Over the last few months, things have changed quite a bit.
Earlier in the year, the general sense was that while there were issues to contend with – like inflation – the delicate balance between economic stability, growth, a return to normalcy post-COVID, and changes in monetary policy could be effectively juggled and maintained without pushing the economy into recession. In other words, the feeling was that while there were a lot of moving parts, the situation was under control.
War and its attendant implications then upended the perception of balance and stability, and there were knock-on effects, most notably fears of an inflationary shock and the potential for policy missteps that could tip the economy into recession, perhaps even purposely. The end result is that a situation that seemed under control two months ago feels much less so today.
The start of the year was perhaps best characterized by Tom Petty’s Into The Great Wide Open – maybe some struggle along the way but also full of possibilities (mostly positive), but just a short time later, we’ve now somehow morphed into feeling as though It’s The End Of The World As We Know It, and not quite feeling sure if, at the end of the day, we’ll even feel ok, let alone fine.
So what does this have to do with Fintech?
As we survey the changed landscape and elevated risk factors that could potentially result in an economic downturn, a few thoughts come to mind:
- First, the vast majority of Fintech credit lenders have never been truly tested in a downturn. And no, COVID doesn’t count, because all lenders (banks too) were bailed out by regulatory forbearance and an avalanche of liquidity (fiscal and monetary) that presumably would not be provided to the same extent in a “normal” recession scenario. Most of these companies didn’t exist during the last credit-led downturn in 2008 and have operated throughout much of their life cycle in a benign credit environment highlighted by historically low interest rates and the longest economic expansion in the post-World War II era.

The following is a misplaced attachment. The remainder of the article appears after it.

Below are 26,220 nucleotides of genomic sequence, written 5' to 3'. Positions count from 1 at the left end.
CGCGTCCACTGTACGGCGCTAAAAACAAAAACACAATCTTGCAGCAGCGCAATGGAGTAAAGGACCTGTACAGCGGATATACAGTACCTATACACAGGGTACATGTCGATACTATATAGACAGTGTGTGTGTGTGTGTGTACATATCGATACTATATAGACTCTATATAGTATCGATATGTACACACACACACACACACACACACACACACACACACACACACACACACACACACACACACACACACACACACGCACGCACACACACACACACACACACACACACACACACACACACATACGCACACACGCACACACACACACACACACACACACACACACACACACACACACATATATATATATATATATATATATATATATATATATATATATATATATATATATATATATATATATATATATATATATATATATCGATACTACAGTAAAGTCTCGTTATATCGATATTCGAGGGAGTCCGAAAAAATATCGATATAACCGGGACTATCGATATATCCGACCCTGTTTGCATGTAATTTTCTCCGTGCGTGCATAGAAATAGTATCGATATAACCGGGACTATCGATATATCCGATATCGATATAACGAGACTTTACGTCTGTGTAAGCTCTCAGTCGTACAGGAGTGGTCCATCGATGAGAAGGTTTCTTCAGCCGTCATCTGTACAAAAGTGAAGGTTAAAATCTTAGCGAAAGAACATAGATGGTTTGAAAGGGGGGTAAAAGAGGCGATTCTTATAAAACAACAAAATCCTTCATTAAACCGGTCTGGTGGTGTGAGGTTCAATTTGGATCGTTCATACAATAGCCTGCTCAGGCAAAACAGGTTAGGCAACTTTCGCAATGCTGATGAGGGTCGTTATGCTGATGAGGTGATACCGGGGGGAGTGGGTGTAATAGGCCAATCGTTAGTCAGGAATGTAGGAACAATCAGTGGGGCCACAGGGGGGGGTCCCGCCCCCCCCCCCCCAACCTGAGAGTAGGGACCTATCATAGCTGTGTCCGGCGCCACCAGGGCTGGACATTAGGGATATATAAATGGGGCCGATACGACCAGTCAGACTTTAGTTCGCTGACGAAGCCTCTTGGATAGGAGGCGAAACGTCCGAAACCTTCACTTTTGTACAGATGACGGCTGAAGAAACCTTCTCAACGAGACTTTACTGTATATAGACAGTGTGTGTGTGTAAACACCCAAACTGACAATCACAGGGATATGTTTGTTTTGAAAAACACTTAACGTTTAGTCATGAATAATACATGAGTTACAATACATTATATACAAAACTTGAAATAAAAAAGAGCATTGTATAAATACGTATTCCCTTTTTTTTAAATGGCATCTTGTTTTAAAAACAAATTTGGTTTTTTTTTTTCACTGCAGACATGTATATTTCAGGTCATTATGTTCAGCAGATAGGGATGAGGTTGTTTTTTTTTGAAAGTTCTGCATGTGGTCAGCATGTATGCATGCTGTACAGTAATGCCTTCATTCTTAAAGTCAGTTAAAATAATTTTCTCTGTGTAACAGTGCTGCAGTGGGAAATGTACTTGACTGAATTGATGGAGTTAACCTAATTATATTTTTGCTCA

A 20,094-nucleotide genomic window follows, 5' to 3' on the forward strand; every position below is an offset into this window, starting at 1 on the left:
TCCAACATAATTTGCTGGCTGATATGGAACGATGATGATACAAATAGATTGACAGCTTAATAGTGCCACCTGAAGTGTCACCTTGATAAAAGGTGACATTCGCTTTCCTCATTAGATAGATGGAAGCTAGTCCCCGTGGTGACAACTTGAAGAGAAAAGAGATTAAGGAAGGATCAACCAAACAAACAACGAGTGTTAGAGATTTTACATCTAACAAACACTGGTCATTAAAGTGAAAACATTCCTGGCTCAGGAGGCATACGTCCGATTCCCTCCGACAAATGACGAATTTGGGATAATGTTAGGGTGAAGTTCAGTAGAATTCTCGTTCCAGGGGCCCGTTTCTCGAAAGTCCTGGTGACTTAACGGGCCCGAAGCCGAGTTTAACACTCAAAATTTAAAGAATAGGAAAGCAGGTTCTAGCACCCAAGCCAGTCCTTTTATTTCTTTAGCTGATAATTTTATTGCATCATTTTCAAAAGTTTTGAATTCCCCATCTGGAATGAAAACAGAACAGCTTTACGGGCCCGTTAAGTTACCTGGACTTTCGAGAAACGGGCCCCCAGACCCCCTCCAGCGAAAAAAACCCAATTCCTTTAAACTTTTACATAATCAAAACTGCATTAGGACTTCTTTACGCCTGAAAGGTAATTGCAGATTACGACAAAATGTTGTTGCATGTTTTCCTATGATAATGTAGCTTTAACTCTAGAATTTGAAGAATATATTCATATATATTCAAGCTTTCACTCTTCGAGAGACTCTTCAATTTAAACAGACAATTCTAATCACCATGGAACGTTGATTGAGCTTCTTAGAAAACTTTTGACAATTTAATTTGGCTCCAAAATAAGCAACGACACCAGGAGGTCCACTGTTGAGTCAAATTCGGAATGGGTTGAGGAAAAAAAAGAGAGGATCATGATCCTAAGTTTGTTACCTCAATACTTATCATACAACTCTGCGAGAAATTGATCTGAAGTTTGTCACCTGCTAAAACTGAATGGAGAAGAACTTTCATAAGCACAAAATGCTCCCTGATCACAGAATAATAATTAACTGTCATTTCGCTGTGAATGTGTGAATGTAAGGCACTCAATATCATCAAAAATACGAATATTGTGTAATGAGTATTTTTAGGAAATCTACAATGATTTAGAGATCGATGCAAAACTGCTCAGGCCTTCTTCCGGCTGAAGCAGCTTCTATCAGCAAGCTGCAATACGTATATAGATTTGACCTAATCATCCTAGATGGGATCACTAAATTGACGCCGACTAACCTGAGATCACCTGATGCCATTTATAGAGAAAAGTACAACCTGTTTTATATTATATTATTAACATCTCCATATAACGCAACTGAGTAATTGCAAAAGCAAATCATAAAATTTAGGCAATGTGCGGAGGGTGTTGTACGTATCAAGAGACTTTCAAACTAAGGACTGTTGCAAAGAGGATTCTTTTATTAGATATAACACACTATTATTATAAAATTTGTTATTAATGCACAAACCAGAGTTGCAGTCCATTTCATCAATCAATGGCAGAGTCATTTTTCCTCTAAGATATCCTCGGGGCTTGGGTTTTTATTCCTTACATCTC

In mid-February, the investment banking firm Stephens Inc. published a research report which noted that bank partners of certain Fintechs had recently dropped their minimum FICO scores to 300. To be honest, we weren’t aware that FICO scores could trend that low, let alone that a lender would provide credit to a borrower with that credit profile. We’ve also seen reports of asset-backed security issuance halted for some companies, leading to concerns about lenders that are reliant for funding on securitization markets (as opposed to banks that are core deposit funded).
- Second, a few tidbits have caught our attention of late that lead us to question whether underwriting standards have deteriorated at what potentially could prove to be an inopportune time. These developments quite naturally sparked some questions, as follows: In an economic downturn scenario, are there teams with experience in credit workout at these Fintechs? Virtually every model we’ve seen in the Fintech realm is focused on growth, scalability and capturing market share (new customers) at the lowest possible cost. Call us maybe a bit cynical, but it’s at least fair to question if robust credit stress tests, in a severe economic downturn brought on by an inflationary shock, were conducted and factored into P&L forecasts, alongside projected revenue and market share gains. Moreover, in a crisis scenario, what happens to the securitization markets that drive the ability of these companies to fund themselves?